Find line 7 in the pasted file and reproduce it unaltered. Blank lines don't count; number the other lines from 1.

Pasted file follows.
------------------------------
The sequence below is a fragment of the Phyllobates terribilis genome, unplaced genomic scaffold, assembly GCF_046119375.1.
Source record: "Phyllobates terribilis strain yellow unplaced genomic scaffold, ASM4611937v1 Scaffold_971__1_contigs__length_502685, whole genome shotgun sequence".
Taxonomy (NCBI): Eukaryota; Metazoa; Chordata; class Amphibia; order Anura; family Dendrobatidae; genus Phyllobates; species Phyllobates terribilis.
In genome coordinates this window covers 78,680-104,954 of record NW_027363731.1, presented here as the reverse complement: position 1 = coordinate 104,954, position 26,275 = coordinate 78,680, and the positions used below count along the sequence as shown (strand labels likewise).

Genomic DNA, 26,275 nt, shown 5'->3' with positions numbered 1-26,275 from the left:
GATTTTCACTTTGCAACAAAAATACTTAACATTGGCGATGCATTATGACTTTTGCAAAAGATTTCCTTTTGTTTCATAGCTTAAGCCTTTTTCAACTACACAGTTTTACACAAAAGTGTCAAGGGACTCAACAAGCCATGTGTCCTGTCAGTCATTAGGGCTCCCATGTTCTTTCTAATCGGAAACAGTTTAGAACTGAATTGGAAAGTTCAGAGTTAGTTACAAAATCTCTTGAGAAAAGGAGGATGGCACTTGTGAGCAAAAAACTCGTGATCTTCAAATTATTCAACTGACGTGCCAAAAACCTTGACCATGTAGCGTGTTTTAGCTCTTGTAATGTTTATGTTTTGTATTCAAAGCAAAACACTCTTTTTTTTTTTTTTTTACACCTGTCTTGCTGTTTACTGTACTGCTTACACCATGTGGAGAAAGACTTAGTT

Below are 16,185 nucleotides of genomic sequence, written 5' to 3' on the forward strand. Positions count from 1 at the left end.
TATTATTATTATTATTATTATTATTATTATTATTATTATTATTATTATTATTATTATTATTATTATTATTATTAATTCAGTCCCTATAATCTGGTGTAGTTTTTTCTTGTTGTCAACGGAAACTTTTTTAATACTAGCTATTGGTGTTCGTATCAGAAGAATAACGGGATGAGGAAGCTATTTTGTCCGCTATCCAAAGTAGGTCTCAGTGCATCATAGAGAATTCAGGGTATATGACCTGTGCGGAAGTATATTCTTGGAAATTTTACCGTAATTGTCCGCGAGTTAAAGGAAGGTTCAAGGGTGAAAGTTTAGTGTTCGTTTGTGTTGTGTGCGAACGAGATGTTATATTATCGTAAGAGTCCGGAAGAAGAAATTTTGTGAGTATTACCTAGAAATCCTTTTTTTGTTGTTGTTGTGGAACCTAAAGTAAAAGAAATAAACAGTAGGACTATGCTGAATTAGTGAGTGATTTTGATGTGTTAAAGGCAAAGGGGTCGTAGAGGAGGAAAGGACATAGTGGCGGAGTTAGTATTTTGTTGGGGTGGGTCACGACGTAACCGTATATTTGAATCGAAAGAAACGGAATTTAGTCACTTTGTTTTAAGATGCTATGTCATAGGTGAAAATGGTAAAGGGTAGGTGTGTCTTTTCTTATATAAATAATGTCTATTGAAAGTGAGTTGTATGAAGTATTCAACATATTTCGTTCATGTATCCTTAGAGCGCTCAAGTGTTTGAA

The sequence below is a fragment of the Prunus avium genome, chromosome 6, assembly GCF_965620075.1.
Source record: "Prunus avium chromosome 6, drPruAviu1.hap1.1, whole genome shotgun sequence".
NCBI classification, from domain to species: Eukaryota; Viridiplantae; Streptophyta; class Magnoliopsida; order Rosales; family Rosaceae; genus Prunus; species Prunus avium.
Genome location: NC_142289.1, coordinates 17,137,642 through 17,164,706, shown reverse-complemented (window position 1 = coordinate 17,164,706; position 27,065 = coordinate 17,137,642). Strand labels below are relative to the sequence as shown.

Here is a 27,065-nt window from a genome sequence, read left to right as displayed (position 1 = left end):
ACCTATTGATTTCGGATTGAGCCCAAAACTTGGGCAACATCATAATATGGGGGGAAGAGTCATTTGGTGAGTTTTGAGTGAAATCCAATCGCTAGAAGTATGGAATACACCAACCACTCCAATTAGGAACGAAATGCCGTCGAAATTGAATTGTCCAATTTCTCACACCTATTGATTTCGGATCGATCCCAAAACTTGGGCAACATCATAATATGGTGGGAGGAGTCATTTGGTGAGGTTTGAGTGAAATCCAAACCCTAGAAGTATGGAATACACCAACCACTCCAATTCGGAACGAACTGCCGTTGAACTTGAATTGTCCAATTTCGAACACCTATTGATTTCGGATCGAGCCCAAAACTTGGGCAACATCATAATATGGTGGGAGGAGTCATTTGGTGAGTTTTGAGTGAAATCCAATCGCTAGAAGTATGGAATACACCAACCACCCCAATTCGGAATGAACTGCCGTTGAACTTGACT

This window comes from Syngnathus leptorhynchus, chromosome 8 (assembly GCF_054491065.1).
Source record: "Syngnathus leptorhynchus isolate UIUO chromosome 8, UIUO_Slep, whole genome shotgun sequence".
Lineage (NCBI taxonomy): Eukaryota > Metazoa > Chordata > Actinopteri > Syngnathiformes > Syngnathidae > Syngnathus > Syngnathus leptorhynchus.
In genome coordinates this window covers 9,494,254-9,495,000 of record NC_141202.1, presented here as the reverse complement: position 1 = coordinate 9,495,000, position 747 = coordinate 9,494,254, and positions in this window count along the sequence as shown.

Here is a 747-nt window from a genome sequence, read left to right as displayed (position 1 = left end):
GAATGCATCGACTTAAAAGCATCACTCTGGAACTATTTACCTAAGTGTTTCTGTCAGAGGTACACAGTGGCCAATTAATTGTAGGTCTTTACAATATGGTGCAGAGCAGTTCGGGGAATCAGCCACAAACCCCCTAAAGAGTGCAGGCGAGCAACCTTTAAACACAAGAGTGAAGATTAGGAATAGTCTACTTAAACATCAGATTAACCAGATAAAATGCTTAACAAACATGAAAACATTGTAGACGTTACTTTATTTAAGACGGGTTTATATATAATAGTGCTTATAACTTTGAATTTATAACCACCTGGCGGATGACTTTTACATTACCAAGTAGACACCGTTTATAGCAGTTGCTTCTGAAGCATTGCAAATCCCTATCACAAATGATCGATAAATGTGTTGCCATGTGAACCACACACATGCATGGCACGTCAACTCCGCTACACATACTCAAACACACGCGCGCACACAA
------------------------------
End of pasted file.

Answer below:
Below are 16,185 nucleotides of genomic sequence, written 5' to 3' on the forward strand. Positions count from 1 at the left end.